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Posts Tagged ‘Brian Farnham’

Ken Paulson Joins Patch Board of Advisors

Ken Paulson, the founding editor of USA Today, has joined Patch’s Board of Advisors. Paulson currently serves as president and CEO of Vanderbilt University’s First Amendment Center. He was one of the journalists who founded USA Today in 1982.

“There is no greater advocate for the first amendment and journalism than Ken Paulson,” said Patch co-founder Warren Webster, in a statement. “He has been an innovator throughout his career and will bring a critical voice to the development of Patch as the leading local information platform. We welcome Ken and look forward to his insights as we continue to chart new territory.”

Paulson joins a board that already includes Philip Meyer, Steven Berlin Johnson, Jeff Jarvis, and Brian Farnham.

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Most Popular FishbowlNY Stories for the Week

Here’s a look at what FishbowlNY stories made the most buzz this week.

  1. Gawker’s Fox News Mole Reveals … Nothing [Update], April 11
  2. Brian Stelter is New York Media’s Best Boyfriend, April 6
  3. Patch Editor Resigns Brian Farnham, April 11
  4. Hot 97′s Summer Jam 2012 Set for June 3, April 9
  5. New York Times Reporter’s Email Attacking Arthur Sulzberger Leaked, April 10

Keep up-to-date with the latest FishbowlNY news. Click here to sign-up for the FishbowlNY daily newsletter, bringing you our articles each afternoon directly to your inbox.

Patch Editor Brian Farnham Resigns

The editor-in-chief of Patch, Brian Farnham,  has just resigned in a company-wide conference call with Patch staffers, FishbowlNY has learned.

Update: Farnham has posted on Patch’s blog to explain his decision:

I’m leaving for an assortment of reasons, but I’m glad to be able to say that none of them is negative. I love Patch, and I plan on staying very connected as an active alum, most specifically as a member of the advisory board we’re continuing to build. I feel incredibly lucky and grateful that I can maintain this connection, and I’ll be there anytime Patch calls on me.

Farnham’s last day with Patch is May 4, he says he plans on going into the field to give as many personal goodbyes as he can.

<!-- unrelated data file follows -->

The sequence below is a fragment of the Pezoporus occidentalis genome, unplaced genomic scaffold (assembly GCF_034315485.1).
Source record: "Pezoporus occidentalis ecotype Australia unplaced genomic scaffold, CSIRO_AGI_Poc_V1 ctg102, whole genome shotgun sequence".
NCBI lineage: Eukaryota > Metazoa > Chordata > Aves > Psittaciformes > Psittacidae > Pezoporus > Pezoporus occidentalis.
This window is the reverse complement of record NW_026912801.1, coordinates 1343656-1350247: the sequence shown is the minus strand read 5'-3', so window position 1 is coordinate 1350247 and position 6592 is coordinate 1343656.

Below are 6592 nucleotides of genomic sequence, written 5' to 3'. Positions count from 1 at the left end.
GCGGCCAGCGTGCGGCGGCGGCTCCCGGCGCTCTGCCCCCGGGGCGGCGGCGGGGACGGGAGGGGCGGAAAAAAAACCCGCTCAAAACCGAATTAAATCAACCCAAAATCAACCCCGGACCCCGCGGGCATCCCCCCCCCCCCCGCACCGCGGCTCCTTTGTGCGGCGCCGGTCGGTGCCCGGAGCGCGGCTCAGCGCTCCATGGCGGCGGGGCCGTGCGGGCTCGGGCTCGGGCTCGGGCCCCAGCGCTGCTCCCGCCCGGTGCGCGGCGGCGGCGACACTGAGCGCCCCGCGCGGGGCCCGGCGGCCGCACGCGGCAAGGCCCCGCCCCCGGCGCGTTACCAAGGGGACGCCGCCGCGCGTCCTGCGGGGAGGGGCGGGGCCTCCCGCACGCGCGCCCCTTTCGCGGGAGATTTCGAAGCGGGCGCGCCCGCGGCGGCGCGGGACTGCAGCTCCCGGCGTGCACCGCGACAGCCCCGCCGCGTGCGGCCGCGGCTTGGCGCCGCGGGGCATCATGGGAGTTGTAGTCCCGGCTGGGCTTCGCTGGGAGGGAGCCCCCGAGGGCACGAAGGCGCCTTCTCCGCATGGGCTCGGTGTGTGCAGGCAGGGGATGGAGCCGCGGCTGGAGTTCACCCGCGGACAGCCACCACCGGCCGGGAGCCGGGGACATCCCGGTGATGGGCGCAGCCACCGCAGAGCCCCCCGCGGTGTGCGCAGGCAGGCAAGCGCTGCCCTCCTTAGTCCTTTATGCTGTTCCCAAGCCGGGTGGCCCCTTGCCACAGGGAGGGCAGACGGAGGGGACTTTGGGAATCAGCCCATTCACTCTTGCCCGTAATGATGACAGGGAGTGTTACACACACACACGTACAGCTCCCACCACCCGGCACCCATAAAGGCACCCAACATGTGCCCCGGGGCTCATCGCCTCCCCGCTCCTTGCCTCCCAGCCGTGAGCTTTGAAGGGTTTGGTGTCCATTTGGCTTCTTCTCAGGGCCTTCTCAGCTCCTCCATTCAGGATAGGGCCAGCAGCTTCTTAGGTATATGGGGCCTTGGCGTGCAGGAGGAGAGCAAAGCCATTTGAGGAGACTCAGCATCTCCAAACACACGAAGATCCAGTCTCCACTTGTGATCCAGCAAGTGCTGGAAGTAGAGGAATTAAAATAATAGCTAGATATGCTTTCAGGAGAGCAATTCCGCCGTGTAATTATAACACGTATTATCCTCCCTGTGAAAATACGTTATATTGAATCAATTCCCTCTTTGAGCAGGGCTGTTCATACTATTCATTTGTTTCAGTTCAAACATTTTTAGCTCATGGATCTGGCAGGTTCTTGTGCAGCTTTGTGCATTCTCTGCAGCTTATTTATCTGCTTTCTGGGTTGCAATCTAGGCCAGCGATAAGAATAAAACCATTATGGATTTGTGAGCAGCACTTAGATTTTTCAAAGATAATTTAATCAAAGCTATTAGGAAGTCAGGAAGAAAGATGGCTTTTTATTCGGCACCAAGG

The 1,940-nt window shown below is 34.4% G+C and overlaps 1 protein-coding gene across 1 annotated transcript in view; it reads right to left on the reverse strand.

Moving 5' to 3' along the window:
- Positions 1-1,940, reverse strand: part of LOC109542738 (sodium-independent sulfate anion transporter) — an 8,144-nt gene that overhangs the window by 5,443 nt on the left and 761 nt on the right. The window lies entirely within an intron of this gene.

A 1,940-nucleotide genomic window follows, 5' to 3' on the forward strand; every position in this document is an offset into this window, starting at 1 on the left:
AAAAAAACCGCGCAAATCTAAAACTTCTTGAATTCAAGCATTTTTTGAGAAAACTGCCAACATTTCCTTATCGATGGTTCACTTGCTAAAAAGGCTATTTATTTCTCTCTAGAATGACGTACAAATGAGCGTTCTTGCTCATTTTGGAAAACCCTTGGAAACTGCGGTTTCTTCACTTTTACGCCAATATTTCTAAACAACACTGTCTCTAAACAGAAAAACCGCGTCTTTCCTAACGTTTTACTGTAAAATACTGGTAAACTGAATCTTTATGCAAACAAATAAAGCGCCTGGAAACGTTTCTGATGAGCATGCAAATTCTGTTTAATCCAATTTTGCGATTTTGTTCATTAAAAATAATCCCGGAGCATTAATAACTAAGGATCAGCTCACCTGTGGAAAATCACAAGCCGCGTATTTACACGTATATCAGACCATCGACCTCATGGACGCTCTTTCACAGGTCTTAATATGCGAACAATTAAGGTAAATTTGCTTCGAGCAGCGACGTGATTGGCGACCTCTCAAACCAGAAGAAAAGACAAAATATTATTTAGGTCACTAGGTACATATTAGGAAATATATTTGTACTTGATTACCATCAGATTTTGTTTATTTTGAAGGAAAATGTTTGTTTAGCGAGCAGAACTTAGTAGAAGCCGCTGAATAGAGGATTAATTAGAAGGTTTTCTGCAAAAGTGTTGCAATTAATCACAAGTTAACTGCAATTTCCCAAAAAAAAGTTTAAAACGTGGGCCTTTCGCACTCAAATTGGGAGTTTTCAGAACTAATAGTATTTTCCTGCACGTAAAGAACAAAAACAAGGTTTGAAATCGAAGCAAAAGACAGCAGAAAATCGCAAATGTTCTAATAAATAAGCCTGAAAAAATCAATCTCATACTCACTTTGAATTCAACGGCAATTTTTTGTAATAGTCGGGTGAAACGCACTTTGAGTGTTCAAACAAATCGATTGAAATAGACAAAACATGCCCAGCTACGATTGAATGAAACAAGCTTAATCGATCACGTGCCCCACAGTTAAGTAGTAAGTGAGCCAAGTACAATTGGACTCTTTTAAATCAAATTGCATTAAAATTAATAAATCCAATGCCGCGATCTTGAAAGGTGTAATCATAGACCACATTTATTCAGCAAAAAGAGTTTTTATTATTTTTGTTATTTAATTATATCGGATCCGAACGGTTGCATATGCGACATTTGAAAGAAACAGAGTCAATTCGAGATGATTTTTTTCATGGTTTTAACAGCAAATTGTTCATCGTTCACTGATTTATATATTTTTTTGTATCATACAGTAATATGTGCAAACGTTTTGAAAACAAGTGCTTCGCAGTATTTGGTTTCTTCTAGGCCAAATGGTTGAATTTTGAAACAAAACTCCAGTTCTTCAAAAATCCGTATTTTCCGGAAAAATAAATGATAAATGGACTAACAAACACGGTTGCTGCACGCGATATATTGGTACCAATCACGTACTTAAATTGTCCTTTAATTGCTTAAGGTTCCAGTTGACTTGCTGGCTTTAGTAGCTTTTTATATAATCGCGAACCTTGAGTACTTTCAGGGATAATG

In February, Patch hired Rachel Fishman Feddeson as its chief content officer, with Farnham becoming essentially the number two person in the editorial team. The company has been the subject of intense media scrutiny over the last few months, much of it negative. Nevertheless, AOL says it remains committed to the company and its mission.

Patch founder and president Jon Brod released a statement of his own regarding Farnham’s departure:

“Brian is part of Patch’s DNA, which makes his decision to leave bittersweet for all of us. We’re going to miss him, but it goes without saying that we wish him well and that we’re excited to see what new opportunities await him post-Patch. We are grateful for his contributions to our company, and to all of us as colleagues and friends. He leaves Patch in a great place: proud of how far we’ve come and more committed than ever to continuing to grow and prosper.”

Patch Hires First CCO, Defends Performance

Patch announced the appointment of its first chief content officer. Rachel Fishman Feddersen will oversee the Patch consumer strategy and create scaled content and product initiatives to help enhance the user experience across the Patch platform. She will work closely with national, regional and local editorial leadership, Patch’s product and engineering teams, and AOL and Huffington Post Media Group.

“Rachel is a world-class expert at engaging online audiences and connecting communities with the information they care most about – which is the foundation of Patch’s mission,” said Jon Brod, president of AOL Local, Mapping and Ventures and a founder of Patch.

Fishman Feddersen joins Patch from The Parenting Group, where she most recently served as editorial director, digital content, strategy and design, overseeing digital development of the Parenting, Babytalk and Conceive brands and their online extensions.

“I couldn’t be more thrilled to join Patch,” said Fishman Feddersen.  ”Patch has an enormous opportunity to change the way people consume and share information on a local level, and I am very much looking forward to working with the residents of Patch communities, our editors, and the rest of the team to create the type of experiences that will engage and delight the Patch audience.”

The announcement comes on the heels of Patch’s most recent earnings call for investors where AOL CEO Tim Armstrong defended the company he cofounded, which according to some experts and insiders,  is experiencing estimated losses of $150 million, investor frustration, and overall underperformance.

Here’s some of what he had to say:

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Patch Triples its Traffic; Steps Up Local Election Coverage

The hyperlocal news platform Patch has been criticized for a number of reasons, including its traffic, which some say should be higher based on the organization’s operating costs.

Apparently, the property has been working on it. It tripled its UV traffic between December 2010 and December 2011 according to comScore data released this week.

This makes Patch the fourth largest regional/local property behind Yelp (#1); CityGrid (#2), Yahoo! Local (#3), and followed by CBS Local (#5). In December 2010, it ranked #10.

Last month, Patch, which currently has 863 sites in 22 states, including Washington, D.C. showed a 5% traffic bump over November.